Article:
Psalm 47: Heritage

From time to time I read a Psalm and one line will jump out to me as if I’ve never read it before. That’s exactly what happened when I read Psalm 47 this week, there was one statement that seemed like it was in bold type when I got to it, it was something I knew but didn’t really know if that makes any sense, something that was in my head but needed to get into my heart. I’m praying that the few words I share will point you to the depth, breadth and necessity of the words that God wrote through the Sons of Korah.

The Psalm begins as a call to worship, to praise, “Clap your hands, all peoples!” The beauty of that statement is that while the Sons of Korah were the worship leaders of Israel, as the Spirit led them, they were calling for worship from all nations, from all race, from every family of the earth. For many if not most of us, that sounds like a given, God created all, He desires all, He loves all, but those are statements we know in mind much more than we know them in heart, they are our theology but often they are not our reality.

The psalmists called for worship from all nations but then began to sing about God’s care for Israel. Our worship is often birthed from our experience. We know God because of how He has made Himself known to us, God doesn’t change, but we are all different by His design and so He reveals Himself to us differently. Jesus is the only way, but there are many ways to Jesus. Just in the gospels we see people come to Jesus through His call to discipleship, through the pain of illness, through the disappointment of loss, through the oppression of leadership, through the possession of demons, through the beauty of His words and through the power of His miracles. We come to Jesus just as we are because no matter how we got here we need Jesus just as He is. He created all. He desires all. He is the way for all, because all fit into His heart, His plan and His kingdom.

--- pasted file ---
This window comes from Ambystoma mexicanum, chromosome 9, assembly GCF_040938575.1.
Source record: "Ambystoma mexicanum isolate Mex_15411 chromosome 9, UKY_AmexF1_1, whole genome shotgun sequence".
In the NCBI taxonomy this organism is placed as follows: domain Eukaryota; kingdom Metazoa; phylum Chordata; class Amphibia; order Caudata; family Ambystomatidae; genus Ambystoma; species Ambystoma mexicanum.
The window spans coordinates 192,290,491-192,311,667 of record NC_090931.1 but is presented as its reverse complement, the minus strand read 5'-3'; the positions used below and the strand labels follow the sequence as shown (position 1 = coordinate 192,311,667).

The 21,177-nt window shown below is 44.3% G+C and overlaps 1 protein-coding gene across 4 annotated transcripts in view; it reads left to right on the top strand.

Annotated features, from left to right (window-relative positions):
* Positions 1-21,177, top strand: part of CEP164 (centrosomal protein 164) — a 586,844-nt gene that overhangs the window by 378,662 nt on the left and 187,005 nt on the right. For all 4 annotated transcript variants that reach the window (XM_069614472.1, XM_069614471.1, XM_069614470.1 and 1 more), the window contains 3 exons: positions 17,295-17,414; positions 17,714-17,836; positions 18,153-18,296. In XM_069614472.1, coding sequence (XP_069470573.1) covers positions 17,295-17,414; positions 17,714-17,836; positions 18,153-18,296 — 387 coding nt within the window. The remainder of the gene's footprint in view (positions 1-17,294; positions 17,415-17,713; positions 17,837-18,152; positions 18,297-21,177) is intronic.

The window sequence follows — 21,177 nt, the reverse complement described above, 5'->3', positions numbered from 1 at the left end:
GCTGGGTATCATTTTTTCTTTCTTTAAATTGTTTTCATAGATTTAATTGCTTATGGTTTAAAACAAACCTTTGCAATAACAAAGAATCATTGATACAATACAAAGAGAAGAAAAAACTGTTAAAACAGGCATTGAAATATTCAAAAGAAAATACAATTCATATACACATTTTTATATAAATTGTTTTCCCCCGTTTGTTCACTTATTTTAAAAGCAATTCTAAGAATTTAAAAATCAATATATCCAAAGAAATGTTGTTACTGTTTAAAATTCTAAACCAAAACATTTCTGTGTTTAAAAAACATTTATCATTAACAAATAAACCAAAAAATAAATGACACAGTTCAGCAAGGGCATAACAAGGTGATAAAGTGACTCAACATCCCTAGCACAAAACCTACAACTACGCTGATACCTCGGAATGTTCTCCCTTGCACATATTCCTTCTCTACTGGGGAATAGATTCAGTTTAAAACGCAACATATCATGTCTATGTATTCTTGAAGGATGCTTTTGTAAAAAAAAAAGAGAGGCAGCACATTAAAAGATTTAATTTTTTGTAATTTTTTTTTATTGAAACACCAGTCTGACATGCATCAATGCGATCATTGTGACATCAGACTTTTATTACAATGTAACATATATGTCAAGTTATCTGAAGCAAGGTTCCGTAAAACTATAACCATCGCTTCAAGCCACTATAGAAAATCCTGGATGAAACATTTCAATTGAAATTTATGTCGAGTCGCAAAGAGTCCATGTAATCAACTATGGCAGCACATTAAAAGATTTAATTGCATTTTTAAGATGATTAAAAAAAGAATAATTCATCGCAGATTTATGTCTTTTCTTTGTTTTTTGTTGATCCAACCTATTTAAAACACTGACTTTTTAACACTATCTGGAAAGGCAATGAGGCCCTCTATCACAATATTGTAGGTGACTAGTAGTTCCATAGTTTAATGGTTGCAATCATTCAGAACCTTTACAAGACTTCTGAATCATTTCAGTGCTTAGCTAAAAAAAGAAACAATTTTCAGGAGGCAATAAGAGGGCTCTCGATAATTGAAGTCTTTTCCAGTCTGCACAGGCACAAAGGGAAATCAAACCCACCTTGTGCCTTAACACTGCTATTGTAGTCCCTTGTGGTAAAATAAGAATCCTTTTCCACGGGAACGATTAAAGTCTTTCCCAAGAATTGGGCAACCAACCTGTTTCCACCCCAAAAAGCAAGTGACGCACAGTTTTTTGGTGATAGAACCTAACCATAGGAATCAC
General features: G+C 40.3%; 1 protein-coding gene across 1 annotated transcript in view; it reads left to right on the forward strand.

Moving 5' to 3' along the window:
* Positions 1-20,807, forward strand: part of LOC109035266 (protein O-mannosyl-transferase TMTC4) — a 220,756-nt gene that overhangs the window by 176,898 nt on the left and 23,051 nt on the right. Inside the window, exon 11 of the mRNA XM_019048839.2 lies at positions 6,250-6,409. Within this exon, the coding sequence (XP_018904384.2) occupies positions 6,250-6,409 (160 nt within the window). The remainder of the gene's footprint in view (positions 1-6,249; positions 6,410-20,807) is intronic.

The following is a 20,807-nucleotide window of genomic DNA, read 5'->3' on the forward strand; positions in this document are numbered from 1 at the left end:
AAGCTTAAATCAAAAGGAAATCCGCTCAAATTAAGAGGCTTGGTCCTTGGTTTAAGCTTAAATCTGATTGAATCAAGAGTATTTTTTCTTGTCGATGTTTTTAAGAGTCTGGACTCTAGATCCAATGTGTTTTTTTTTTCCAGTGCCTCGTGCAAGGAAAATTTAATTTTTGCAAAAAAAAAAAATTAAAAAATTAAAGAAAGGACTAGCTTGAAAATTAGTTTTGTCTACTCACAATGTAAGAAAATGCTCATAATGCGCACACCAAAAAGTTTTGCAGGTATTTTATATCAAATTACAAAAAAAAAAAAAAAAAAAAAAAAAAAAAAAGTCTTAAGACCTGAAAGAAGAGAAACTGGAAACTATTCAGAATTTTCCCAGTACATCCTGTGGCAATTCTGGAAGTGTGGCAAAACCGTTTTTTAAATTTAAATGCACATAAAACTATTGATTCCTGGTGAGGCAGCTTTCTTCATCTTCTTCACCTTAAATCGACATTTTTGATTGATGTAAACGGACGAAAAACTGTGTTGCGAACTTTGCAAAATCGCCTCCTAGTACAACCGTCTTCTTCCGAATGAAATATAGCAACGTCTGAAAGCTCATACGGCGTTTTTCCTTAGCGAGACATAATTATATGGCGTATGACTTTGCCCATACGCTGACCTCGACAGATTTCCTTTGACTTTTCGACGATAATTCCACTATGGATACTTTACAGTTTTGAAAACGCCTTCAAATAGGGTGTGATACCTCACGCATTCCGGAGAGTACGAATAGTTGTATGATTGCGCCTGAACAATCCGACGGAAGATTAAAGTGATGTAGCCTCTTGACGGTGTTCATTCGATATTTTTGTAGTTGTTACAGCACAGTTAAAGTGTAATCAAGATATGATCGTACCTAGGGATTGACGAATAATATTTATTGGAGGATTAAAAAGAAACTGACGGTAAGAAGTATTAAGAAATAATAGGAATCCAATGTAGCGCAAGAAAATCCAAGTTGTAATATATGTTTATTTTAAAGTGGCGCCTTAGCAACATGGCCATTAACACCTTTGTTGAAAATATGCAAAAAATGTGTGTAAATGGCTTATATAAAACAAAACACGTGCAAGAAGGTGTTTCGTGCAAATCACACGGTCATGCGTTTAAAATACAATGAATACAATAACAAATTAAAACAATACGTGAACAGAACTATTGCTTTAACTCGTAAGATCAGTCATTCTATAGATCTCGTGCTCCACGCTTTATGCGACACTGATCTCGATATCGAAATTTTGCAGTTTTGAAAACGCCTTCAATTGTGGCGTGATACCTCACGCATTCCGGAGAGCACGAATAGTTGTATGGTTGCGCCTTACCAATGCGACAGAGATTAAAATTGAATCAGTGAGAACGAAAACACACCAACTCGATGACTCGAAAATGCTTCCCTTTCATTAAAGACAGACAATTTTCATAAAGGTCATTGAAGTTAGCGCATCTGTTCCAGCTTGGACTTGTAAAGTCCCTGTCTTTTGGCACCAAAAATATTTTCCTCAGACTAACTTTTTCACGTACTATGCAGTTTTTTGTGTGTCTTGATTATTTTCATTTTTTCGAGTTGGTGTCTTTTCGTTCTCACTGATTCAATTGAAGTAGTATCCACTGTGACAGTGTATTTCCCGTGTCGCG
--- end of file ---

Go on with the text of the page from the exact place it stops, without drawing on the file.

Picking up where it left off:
In verse 4 there is the bold-faced type statement that I mentioned earlier, “He chose our heritage for us.” The Hebrew word that is translated as “heritage” in the English Standard Version and “inheritance” in most other translations means “possession, property, inheritance, heritage”. The passage is usually understood to be referring to the Promised Land, but I believe that it is saying so much more than God chose which plot of land to present to Israel. The Holy Spirit was singing through the Sons of Korah that God Himself given to us, chosen for us everything about us. Our inheritance is not just the things we have or the property we own. From my father and mother, I received an inheritance of character, of personality traits, of experiences and mindsets. From my parents I received an inheritance of nationality, race, familial traditions and connections and genetic disposition. The Sons of Korah are saying that this inheritance didn’t come from our parents, but it was chosen for us by God. Our race, our location, our gender, our family background, our talents and abilities, our disposition and complexion are all from God, by God and for God. We are who God created us to be.